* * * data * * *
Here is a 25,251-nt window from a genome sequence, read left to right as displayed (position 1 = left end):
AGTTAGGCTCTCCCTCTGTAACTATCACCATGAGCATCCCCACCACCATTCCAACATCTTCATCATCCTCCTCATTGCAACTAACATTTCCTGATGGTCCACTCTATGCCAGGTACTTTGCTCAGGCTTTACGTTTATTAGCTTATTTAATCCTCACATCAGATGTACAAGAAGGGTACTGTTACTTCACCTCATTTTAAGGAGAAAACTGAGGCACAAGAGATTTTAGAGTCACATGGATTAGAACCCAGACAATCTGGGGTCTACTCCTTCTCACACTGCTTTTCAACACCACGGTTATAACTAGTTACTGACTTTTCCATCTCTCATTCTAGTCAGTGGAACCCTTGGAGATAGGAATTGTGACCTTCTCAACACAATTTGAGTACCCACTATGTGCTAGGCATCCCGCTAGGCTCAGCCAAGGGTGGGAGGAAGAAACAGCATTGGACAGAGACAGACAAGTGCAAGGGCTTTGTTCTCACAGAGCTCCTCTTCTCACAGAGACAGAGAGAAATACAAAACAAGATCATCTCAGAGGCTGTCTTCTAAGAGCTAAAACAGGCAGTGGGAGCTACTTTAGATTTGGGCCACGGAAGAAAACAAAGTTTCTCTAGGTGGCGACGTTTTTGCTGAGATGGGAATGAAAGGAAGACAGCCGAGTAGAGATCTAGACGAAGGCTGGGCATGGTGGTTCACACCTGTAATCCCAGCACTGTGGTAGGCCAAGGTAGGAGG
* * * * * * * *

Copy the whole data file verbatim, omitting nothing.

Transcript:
Here is a 25,251-nt window from a genome sequence, read left to right as displayed (position 1 = left end):
AGTTAGGCTCTCCCTCTGTAACTATCACCATGAGCATCCCCACCACCATTCCAACATCTTCATCATCCTCCTCATTGCAACTAACATTTCCTGATGGTCCACTCTATGCCAGGTACTTTGCTCAGGCTTTACGTTTATTAGCTTATTTAATCCTCACATCAGATGTACAAGAAGGGTACTGTTACTTCACCTCATTTTAAGGAGAAAACTGAGGCACAAGAGATTTTAGAGTCACATGGATTAGAACCCAGACAATCTGGGGTCTACTCCTTCTCACACTGCTTTTCAACACCACGGTTATAACTAGTTACTGACTTTTCCATCTCTCATTCTAGTCAGTGGAACCCTTGGAGATAGGAATTGTGACCTTCTCAACACAATTTGAGTACCCACTATGTGCTAGGCATCCCGCTAGGCTCAGCCAAGGGTGGGAGGAAGAAACAGCATTGGACAGAGACAGACAAGTGCAAGGGCTTTGTTCTCACAGAGCTCCTCTTCTCACAGAGACAGAGAGAAATACAAAACAAGATCATCTCAGAGGCTGTCTTCTAAGAGCTAAAACAGGCAGTGGGAGCTACTTTAGATTTGGGCCACGGAAGAAAACAAAGTTTCTCTAGGTGGCGACGTTTTTGCTGAGATGGGAATGAAAGGAAGACAGCCGAGTAGAGATCTAGACGAAGGCTGGGCATGGTGGTTCACACCTGTAATCCCAGCACTGTGGTAGGCCAAGGTAGGAGG